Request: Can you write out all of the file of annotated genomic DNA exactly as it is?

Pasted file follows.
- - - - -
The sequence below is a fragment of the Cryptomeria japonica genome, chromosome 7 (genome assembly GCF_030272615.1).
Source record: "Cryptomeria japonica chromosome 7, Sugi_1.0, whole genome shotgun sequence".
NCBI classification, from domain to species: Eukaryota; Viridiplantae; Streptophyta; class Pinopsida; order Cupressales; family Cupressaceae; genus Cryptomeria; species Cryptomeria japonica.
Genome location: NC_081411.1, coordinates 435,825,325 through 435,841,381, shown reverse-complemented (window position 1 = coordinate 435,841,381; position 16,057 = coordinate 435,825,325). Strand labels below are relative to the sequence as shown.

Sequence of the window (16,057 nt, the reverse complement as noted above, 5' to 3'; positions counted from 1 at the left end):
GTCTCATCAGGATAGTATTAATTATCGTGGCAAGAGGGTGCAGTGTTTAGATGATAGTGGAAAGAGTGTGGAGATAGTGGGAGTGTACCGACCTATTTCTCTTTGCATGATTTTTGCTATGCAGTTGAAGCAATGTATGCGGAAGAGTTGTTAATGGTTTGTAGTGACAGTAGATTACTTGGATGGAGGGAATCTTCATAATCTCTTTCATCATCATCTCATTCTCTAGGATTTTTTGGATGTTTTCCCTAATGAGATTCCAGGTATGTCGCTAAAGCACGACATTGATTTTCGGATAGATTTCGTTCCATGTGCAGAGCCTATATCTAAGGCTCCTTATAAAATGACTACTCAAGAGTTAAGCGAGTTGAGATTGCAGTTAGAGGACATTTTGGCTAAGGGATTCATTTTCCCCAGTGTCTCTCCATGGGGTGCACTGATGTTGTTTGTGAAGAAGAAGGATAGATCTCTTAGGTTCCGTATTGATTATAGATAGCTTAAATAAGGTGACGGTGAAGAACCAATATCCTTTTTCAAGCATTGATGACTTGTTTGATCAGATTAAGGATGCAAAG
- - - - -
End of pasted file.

The sequence below is a fragment of the Cryptomeria japonica genome, chromosome 7 (genome assembly GCF_030272615.1).
Source record: "Cryptomeria japonica chromosome 7, Sugi_1.0, whole genome shotgun sequence".
NCBI classification, from domain to species: Eukaryota; Viridiplantae; Streptophyta; class Pinopsida; order Cupressales; family Cupressaceae; genus Cryptomeria; species Cryptomeria japonica.
Genome location: NC_081411.1, coordinates 435,825,325 through 435,841,381, shown reverse-complemented (window position 1 = coordinate 435,841,381; position 16,057 = coordinate 435,825,325). Strand labels below are relative to the sequence as shown.

Sequence of the window (16,057 nt, the reverse complement as noted above, 5' to 3'; positions counted from 1 at the left end):
GTCTCATCAGGATAGTATTAATTATCGTGGCAAGAGGGTGCAGTGTTTAGATGATAGTGGAAAGAGTGTGGAGATAGTGGGAGTGTACCGACCTATTTCTCTTTGCATGATTTTTGCTATGCAGTTGAAGCAATGTATGCGGAAGAGTTGTTAATGGTTTGTAGTGACAGTAGATTACTTGGATGGAGGGAATCTTCATAATCTCTTTCATCATCATCTCATTCTCTAGGATTTTTTGGATGTTTTCCCTAATGAGATTCCAGGTATGTCGCTAAAGCACGACATTGATTTTCGGATAGATTTCGTTCCATGTGCAGAGCCTATATCTAAGGCTCCTTATAAAATGACTACTCAAGAGTTAAGCGAGTTGAGATTGCAGTTAGAGGACATTTTGGCTAAGGGATTCATTTTCCCCAGTGTCTCTCCATGGGGTGCACTGATGTTGTTTGTGAAGAAGAAGGATAGATCTCTTAGGTTCCGTATTGATTATAGATAGCTTAAATAAGGTGACGGTGAAGAACCAATATCCTTTTTCAAGCATTGATGACTTGTTTGATCAGATTAAGGATGCAAAG